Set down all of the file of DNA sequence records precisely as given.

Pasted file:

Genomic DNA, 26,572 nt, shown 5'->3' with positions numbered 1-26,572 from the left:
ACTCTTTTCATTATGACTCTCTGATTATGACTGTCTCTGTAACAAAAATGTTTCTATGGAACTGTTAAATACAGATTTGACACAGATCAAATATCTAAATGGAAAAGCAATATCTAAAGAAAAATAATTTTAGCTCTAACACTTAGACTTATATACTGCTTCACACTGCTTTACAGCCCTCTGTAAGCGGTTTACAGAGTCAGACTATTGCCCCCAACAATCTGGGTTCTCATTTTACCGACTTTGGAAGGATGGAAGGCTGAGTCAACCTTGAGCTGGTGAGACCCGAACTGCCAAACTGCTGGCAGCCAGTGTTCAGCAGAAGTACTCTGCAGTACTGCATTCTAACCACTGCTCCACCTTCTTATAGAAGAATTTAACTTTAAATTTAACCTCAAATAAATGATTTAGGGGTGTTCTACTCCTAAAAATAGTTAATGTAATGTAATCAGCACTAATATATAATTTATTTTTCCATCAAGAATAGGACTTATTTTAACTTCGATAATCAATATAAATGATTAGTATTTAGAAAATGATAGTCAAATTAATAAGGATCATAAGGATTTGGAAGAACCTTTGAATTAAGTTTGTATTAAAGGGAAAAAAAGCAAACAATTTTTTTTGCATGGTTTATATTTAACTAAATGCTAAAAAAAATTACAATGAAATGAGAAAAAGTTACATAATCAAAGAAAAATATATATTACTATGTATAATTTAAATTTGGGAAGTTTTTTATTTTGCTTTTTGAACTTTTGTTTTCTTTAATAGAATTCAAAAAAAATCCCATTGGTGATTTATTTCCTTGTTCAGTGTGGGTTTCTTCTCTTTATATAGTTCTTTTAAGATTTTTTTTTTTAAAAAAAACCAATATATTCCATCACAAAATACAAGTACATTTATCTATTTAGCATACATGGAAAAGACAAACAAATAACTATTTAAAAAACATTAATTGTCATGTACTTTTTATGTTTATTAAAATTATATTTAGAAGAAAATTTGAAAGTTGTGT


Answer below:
Genomic DNA, 26,572 nt, shown 5'->3' with positions numbered 1-26,572 from the left:
ACTCTTTTCATTATGACTCTCTGATTATGACTGTCTCTGTAACAAAAATGTTTCTATGGAACTGTTAAATACAGATTTGACACAGATCAAATATCTAAATGGAAAAGCAATATCTAAAGAAAAATAATTTTAGCTCTAACACTTAGACTTATATACTGCTTCACACTGCTTTACAGCCCTCTGTAAGCGGTTTACAGAGTCAGACTATTGCCCCCAACAATCTGGGTTCTCATTTTACCGACTTTGGAAGGATGGAAGGCTGAGTCAACCTTGAGCTGGTGAGACCCGAACTGCCAAACTGCTGGCAGCCAGTGTTCAGCAGAAGTACTCTGCAGTACTGCATTCTAACCACTGCTCCACCTTCTTATAGAAGAATTTAACTTTAAATTTAACCTCAAATAAATGATTTAGGGGTGTTCTACTCCTAAAAATAGTTAATGTAATGTAATCAGCACTAATATATAATTTATTTTTCCATCAAGAATAGGACTTATTTTAACTTCGATAATCAATATAAATGATTAGTATTTAGAAAATGATAGTCAAATTAATAAGGATCATAAGGATTTGGAAGAACCTTTGAATTAAGTTTGTATTAAAGGGAAAAAAAGCAAACAATTTTTTTTGCATGGTTTATATTTAACTAAATGCTAAAAAAAATTACAATGAAATGAGAAAAAGTTACATAATCAAAGAAAAATATATATTACTATGTATAATTTAAATTTGGGAAGTTTTTTATTTTGCTTTTTGAACTTTTGTTTTCTTTAATAGAATTCAAAAAAAATCCCATTGGTGATTTATTTCCTTGTTCAGTGTGGGTTTCTTCTCTTTATATAGTTCTTTTAAGATTTTTTTTTTTAAAAAAAACCAATATATTCCATCACAAAATACAAGTACATTTATCTATTTAGCATACATGGAAAAGACAAACAAATAACTATTTAAAAAACATTAATTGTCATGTACTTTTTATGTTTATTAAAATTATATTTAGAAGAAAATTTGAAAGTTGTGT